Also known as the Red Hump Eartheater, is a unique and peaceful South American Cichlid. Known for the iridescent scales and nuchal hump of the males, this species can be a unique addition to a freshwater tank. While it lacks the pronounced colors of some other South American Cichlids, this is a tough species and a great fit for nature aquariums. In its natural environment, Geophagus Steindachneri sifts sand for detritus and small organisms. Even when fed prepared food in an aquarium, it will sift sand and must be provided with a deep sand bed without gravel or sharp rocks.
Geophagus Steindachneri Care
Geophagus Steindachneri has simple care needs which include deep and soft sand beds, proper food as well as clean water. This is one of the more forgiving Cichlid species and can be a great introduction to South American Cichlids. This guide is intended to show you everything you’ll need to know to get years of enjoyment from this species.
Are Geophagus Steindachneri easy to care for?
Geophagus Steindachneri is a tough and easy to care for Cichlid species, perfect for beginning and advanced aquarium hobbyists. As long as their basic needs are met, you can expect years of enjoyment from this peaceful and hardy fish!
Geophagus Steindachneri can tolerate water temperatures between 72° and 82° F.
Geophagus Steindachneri needs water which is slightly acidic to neutral, in a range of approximately 6.0 to 7.0 pH.
Geophagus Steindachneri Size
In the wild, Geophagus Steindachneri can grow to 10 inches in length. But in most aquariums you can expect a maximum length of 6 inches for males, and around 5 inches for females.
Food & Diet
Geophagus Steindachneri is a sand sifting omnivore. In their natural habitat they consume detritus on and under the substrate. In an aquarium they can feed on a wide range of omnivore foods including pellets, and flakes. They prefer to feed in lower tank regions, so only feed sinking foods. As this is a sand sifting species it’s important to provide a soft sand substrate free from gravel or any small rocks with sharp edges. It’s best to feed 2 to 5 small meals a day. This prevents large amounts of uneaten food from collecting and reducing water quality.
Geophagus Steindachneri can live around 8 to 10 years with proper care.
For a single Geophagus Steindachneri, a tank size of 50 gallons is acceptable. If keeping two or more males a much larger tank is recommended, at least 125 gallons or more.
Geophagus Steindachneri needs a deep and soft sand bed along with rocks and caves. Plants can be included with extra preparation. This species needs a deep sand bed to support their grazing habits; 2 to 3 inches is best. Ensure this sand doesn’t include gravel or any material with sharp edges as this can damage this fish’s mouth and gills. Include rocks and caves for hiding places and areas where this fish can claim territory. Although this is a sand sifting species, many hobbyists report that they won’t attack plants. If you decide to include plants it’s best to place them in pots where the soil surface is protected from digging.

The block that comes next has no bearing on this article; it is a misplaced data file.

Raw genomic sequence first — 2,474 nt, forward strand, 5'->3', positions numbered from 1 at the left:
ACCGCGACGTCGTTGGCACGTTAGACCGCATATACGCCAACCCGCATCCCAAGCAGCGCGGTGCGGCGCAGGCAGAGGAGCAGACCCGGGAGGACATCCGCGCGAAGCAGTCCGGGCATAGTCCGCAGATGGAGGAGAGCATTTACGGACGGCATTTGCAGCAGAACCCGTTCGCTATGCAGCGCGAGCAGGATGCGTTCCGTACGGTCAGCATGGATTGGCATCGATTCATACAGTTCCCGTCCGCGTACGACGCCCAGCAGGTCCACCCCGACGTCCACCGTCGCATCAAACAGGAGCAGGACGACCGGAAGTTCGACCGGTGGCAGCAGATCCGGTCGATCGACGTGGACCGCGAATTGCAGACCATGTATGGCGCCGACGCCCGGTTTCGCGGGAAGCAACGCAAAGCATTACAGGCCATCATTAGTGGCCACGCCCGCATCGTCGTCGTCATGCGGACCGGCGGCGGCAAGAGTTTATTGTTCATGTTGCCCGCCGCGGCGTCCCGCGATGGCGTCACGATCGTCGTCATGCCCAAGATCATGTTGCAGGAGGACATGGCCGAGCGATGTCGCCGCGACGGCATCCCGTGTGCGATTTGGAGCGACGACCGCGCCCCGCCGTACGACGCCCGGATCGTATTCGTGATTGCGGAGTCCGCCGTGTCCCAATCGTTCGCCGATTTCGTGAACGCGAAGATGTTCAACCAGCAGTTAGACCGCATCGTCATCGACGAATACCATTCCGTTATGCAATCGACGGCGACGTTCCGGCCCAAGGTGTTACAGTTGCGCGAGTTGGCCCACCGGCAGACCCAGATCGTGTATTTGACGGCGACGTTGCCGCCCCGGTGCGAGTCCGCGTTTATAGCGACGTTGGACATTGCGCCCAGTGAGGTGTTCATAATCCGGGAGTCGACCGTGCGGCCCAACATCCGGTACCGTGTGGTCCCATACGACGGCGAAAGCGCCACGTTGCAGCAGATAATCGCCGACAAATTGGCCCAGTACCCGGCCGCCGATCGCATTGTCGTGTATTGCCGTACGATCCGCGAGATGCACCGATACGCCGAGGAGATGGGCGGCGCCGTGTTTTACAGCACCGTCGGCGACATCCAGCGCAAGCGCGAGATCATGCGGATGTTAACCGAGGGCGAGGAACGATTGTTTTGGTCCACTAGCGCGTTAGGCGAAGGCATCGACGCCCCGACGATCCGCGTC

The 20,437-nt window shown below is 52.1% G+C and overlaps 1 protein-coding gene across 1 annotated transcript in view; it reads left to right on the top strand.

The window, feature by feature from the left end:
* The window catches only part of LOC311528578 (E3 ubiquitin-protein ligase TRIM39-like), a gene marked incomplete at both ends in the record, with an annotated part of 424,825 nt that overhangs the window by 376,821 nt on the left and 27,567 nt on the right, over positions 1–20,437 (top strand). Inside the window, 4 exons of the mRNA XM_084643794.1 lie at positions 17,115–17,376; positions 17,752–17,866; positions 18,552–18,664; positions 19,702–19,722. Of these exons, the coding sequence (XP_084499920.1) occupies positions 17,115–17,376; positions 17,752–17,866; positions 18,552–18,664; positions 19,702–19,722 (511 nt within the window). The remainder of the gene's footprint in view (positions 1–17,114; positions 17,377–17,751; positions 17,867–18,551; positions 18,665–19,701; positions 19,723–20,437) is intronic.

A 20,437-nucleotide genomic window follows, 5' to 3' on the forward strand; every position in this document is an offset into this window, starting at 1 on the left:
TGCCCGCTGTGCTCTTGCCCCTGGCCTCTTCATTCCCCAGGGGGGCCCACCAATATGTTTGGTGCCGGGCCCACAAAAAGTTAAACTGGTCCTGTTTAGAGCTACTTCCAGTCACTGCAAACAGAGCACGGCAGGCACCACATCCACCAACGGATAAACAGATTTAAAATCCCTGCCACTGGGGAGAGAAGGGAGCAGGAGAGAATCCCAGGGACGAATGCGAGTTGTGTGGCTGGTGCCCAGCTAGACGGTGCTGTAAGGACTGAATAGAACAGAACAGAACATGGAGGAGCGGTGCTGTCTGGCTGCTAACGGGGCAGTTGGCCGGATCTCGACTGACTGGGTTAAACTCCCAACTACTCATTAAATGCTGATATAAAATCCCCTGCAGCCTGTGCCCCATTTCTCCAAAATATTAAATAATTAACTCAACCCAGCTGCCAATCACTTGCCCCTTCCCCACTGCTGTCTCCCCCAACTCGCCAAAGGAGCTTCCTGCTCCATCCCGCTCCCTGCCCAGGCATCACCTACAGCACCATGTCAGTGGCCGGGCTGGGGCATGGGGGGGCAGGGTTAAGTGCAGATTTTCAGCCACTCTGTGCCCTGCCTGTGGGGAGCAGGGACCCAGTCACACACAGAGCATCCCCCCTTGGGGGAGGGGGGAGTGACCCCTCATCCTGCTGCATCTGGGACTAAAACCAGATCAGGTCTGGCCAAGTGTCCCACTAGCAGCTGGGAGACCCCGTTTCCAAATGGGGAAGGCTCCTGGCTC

Water filtration is import for Geophagus Steindachneri’s health. While not the largest Cichlid species, it is a messy eater and needs proper water filtration. You’ll want a filter that’s able to turn over 4 to 5 times your tank’s volume in an hour. For instance, a 50 gallon tank will need a filter which runs between 200 and 250 GPH (gallons per hour). Check water quality closely to ensure nitrates and ammonia aren’t building up.
Geophagus Steindachneri Breeding
Geophagus Steindachneri is a substrate spawning mouth brooder which can breed easily in captivity. Males are identified by their larger size, iridescent scales, and large red nuchal humps on their foreheads. After a courtship dance by the male, the pair will dig a small pit in substrate where the female will lay around 100 eggs. She quickly takes these eggs into her mouth before the male fertilizes them. This process can take as much as an hour. The eggs hatch in 2 days and the fry are free swimming after 7. Geophagus Steindachneri fry can be fed finely crushed flake food and freshly hatched brine shrimp.
Geophagus Steindachneri are susceptible to common freshwater diseases that can infect many other species of fish. A common ailment is Ich. This condition is seen as white specks along body, face, and gills. Ich is a serious condition which is fatal if untreated. In this species Ich can often be treated by raising water temperature to 86° F. for 3 days. If this doesn’t cure the condition, copper-based medications are a good choice. When using elevated heat or medication, make sure to remove any tank mates which are sensitive to either treatment.
Geophagus Steindachneri is a peaceful Cichlid species which can coexist with many other types of fish. Males can often display aggression to one another if kept in the same aquarium. If you are planning on keeping two or more male Geophagus Steindachneri, make sure your tank is large enough to allow each to claim separate territory.
Geophagus Steindachneri are usually peaceful but can become territorial when breeding. It’s best to keep one male with two or more females in smaller tanks. With a larger aquarium multiple males and females can live together provided enough area is available for claiming territory during breeding. This fish is best kept with other peaceful fish such as Chocolate Cichlids, deep-bodied tetras, Red Shoulder Severums, and Rhino Plecos. Avoid aggressive species or those which are prone to nipping, such as Tetras or Tiger Barbs.
Where can I find Geophagus Steindachneri for sale?
Geophagus Steindachneri is sometimes available from some local fish stores and online suppliers. Expect to pay between $7 USD and $25 USD per fish, depending on size. Availability can vary so be prepared to wait if necessary to find a source which has this species in stock.